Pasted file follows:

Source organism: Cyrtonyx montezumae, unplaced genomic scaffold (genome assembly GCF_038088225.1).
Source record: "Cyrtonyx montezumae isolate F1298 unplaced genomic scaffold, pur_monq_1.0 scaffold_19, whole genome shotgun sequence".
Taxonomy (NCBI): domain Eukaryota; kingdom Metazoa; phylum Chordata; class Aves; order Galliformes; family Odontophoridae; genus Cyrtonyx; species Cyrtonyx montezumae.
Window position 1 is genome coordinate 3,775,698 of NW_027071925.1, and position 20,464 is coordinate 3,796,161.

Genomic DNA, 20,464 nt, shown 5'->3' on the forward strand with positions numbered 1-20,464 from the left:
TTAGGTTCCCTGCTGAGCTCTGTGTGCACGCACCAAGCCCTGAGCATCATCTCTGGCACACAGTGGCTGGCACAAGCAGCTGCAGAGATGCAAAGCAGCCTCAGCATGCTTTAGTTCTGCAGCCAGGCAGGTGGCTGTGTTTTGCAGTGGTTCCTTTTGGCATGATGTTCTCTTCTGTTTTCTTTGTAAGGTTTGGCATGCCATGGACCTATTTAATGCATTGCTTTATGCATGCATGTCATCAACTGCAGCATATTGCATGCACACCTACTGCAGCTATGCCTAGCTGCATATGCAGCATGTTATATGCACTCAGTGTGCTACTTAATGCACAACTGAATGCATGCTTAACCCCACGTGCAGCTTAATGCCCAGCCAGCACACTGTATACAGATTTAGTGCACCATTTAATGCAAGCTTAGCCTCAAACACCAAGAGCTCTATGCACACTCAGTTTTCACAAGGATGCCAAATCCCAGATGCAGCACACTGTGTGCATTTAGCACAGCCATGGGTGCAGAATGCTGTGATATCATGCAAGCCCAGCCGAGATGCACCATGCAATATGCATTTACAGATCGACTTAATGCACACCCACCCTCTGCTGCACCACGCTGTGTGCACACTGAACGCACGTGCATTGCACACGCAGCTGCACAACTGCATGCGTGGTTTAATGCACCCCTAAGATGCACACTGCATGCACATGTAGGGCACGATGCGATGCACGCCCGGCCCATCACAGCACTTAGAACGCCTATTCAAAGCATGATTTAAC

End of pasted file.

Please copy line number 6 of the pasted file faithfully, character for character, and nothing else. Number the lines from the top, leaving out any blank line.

TTAGGTTCCCTGCTGAGCTCTGTGTGCACGCACCAAGCCCTGAGCATCATCTCTGGCACACAGTGGCTGGCACAAGCAGCTGCAGAGATGCAAAGCAGCCTCAGCATGCTTTAGTTCTGCAGCCAGGCAGGTGGCTGTGTTTTGCAGTGGTTCCTTTTGGCATGATGTTCTCTTCTGTTTTCTTTGTAAGGTTTGGCATGCCATGGACCTATTTAATGCATTGCTTTATGCATGCATGTCATCAACTGCAGCATATTGCATGCACACCTACTGCAGCTATGCCTAGCTGCATATGCAGCATGTTATATGCACTCAGTGTGCTACTTAATGCACAACTGAATGCATGCTTAACCCCACGTGCAGCTTAATGCCCAGCCAGCACACTGTATACAGATTTAGTGCACCATTTAATGCAAGCTTAGCCTCAAACACCAAGAGCTCTATGCACACTCAGTTTTCACAAGGATGCCAAATCCCAGATGCAGCACACTGTGTGCATTTAGCACAGCCATGGGTGCAGAATGCTGTGATATCATGCAAGCCCAGCCGAGATGCACCATGCAATATGCATTTACAGATCGACTTAATGCACACCCACCCTCTGCTGCACCACGCTGTGTGCACACTGAACGCACGTGCATTGCACACGCAGCTGCACAACTGCATGCGTGGTTTAATGCACCCCTAAGATGCACACTGCATGCACATGTAGGGCACGATGCGATGCACGCCCGGCCCATCACAGCACTTAGAACGCCTATTCAAAGCATGATTTAAC